The Los Angeles Clippers should defiantly raise their hands in the air at this point. First they got seven full games of an almost unstoppable Luka Doncic, and now, in the second round of the Western Conference playoffs, they are being dissected and demoralized by Utah Jazz guard Donovan Mitchell, who cemented his superstar status with his early post-season appearances.
Mitchell scored 37 points on 15-for-29 shooting, including 6-for-12 from 3-point range in a 117-112 Game 2 win over the Clippers on Thursday to give the Jazz a 2-0 series lead. He now averages 41 points on 53/44/80 splits against the Clippers, and has scored more points than minutes played in six games this post-season.
The most devastating thing about Mitchell’s handling of business on Thursday was that the Clippers were doing their job. With each superstar player, you switch up your appearance, switch primary defenders and live with the results. The problem is, the results for Mitchell were overwhelmingly in Utah’s favour. Here’s a quick look at all the ways Mitchell took advantage of various Clippers defenses throughout the night.
Mitchell admitted he came out with a goalscorer mentality after racking up just six points in the first quarter of Game 1 on 2-for-8 shooting.
“I think that was my mindset to move forward and start the game strong,” Mitchell said afterwards. “I think my poor performance in the first half [of Game 1] on both ends of the floor was huge for them going out and they came, what, we came down 13 where it was a tough battle the whole game. So for me it’s like, okay, I’m going to make my mark and I think tonight I managed to score.”
You could see Mitchell’s aggressiveness early on, but it was strategic. At his first basket of the game, Mitchell pretends to use a screen from Rudy Gobert, but when he sees Marcus Morris in assist position, he crosses quickly, creating a wide open jumper for the drop Ivica Zubac.
Later in the quarter, Mitchell gets a half screen of… Bojan Bogdanovic only to force a transfer, but Marcus Morris is a split second too late to step down. Mitchell slides through the gap between Morris and Paul George and steps into the track, where he is one of the best finishers in the world.
Mitchell finished the first quarter with 14 points on 6-of-9 shooting, but the attack continued from there. Watch here how Mitchell shows absolute mastery of pick-and-roll, keeping Kawhi Leonard on his back as he slowly makes his way to Zubac, forcing the big man to choose between defending him and the rolling Derrick favors. The patience and shrewdness Mitchell shows here to get a lay-up is second to none.
By the end of the first half, Mitchell was feeling so bad that he was able to make unstoppable shots like this in isolation. He went into the locker room at halftime with 27 points on 11-for-16 shooting in under 20 minutes.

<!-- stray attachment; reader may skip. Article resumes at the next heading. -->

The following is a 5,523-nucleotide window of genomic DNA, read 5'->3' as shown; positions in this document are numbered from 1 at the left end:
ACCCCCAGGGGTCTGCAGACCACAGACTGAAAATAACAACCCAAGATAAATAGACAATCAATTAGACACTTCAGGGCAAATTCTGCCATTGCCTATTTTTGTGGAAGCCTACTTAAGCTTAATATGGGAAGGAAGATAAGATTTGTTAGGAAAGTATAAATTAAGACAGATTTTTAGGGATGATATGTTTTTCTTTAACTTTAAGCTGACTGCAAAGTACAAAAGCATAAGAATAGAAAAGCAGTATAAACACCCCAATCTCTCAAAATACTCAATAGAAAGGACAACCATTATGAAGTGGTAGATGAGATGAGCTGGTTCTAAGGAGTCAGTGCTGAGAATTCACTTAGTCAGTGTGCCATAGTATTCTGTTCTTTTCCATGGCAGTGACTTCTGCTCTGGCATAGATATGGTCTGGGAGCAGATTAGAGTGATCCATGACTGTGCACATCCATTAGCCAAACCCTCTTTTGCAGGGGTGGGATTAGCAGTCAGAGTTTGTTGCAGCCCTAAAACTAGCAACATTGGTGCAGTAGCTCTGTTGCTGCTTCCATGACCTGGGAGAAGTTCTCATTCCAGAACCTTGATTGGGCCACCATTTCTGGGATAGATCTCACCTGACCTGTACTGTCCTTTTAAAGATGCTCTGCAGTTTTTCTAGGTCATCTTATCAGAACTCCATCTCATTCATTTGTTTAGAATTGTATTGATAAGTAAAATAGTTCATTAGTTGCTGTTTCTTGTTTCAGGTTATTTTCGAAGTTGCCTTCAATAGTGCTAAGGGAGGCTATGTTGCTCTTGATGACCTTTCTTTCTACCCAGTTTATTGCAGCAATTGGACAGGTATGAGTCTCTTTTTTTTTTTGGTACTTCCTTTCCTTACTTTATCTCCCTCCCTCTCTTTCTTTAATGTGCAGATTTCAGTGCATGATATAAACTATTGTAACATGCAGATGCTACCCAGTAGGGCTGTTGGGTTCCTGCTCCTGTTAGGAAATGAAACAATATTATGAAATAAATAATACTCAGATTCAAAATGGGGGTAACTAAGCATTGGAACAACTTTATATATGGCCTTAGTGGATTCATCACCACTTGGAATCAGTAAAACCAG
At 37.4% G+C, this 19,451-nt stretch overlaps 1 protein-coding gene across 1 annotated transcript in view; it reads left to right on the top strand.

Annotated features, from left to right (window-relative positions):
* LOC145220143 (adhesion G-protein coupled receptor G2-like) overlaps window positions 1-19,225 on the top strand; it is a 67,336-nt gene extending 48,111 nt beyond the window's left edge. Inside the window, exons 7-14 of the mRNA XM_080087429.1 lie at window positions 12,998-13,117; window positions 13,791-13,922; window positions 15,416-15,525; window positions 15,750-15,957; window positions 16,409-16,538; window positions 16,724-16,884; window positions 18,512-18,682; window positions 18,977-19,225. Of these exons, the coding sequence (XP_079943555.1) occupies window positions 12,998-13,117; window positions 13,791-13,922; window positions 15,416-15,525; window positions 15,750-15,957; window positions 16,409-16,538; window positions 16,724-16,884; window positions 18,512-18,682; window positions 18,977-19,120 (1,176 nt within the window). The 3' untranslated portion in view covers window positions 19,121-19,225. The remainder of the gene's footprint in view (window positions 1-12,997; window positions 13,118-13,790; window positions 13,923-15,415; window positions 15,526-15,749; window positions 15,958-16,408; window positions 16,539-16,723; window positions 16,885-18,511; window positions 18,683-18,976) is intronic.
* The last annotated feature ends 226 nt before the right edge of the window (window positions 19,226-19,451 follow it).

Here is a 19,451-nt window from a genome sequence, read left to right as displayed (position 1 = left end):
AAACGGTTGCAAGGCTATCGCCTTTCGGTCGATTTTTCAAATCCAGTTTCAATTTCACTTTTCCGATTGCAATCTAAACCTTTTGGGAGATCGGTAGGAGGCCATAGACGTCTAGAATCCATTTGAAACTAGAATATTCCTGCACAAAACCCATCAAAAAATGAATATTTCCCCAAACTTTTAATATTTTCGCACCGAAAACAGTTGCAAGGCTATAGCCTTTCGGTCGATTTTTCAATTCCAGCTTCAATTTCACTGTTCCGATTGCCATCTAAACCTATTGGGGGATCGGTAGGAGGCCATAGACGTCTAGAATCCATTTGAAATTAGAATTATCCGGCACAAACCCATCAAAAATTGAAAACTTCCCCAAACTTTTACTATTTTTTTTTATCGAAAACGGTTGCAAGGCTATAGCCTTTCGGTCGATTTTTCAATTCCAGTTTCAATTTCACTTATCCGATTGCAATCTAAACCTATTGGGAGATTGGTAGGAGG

Naturally, the Clippers started blitzing Mitchell in the third quarter to get the ball out of his hands. Here he showed his growth as a playmaker, able to read and execute the correct pass to put his team in a position to score. Here he patiently navigates the double team (which becomes a triple team) and finds a wide open Gobert for a dunk.
Then, when the Clippers send Leonard late in the shot clock to double down on Mitchell, he reads the defense and fires a perfect cross-court pass to Bogdanovic, who works his way into an open 3. Three of Mitchell’s four assists came in the second half.
“Being in the league, I know it’s only been four years, but you see everything. I’ve seen all the coverage,” Mitchell said after the game. “It’s just a matter of me making the right reads. … I kind of knew that if they came into play, they’d have different looks, and they’ll probably do the same thing again in Game 3, so I just have to be ready and watch the movie and do what I instinctively do.”
The zone defense gave Mitchell some trouble in the second half as the Clippers made their comeback, but when it came down to the Jazz needing a basket, Mitchell sought a switch to Luke Kennard and went to work, making a difficult clutch shot to take the game out of reach.
If Mitchell starts playing at this level, the Jazz will wreak havoc on the opponents’ defenses and perhaps find themselves in the NBA Final. His performances so far this post-season, combined with what we’ve already seen in his fledgling career, make Mitchell a superstar of the rarest kind — one who takes his game to the next level when it matters most.
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“Our guys know who he is, and he knows who he is, and I think the most important thing Donovan has done is, frankly, just competition,” jazz coach Quin Snyder said after Game 2. “That’s something he does every night. He just wants to win and he competes, and then good things happen.”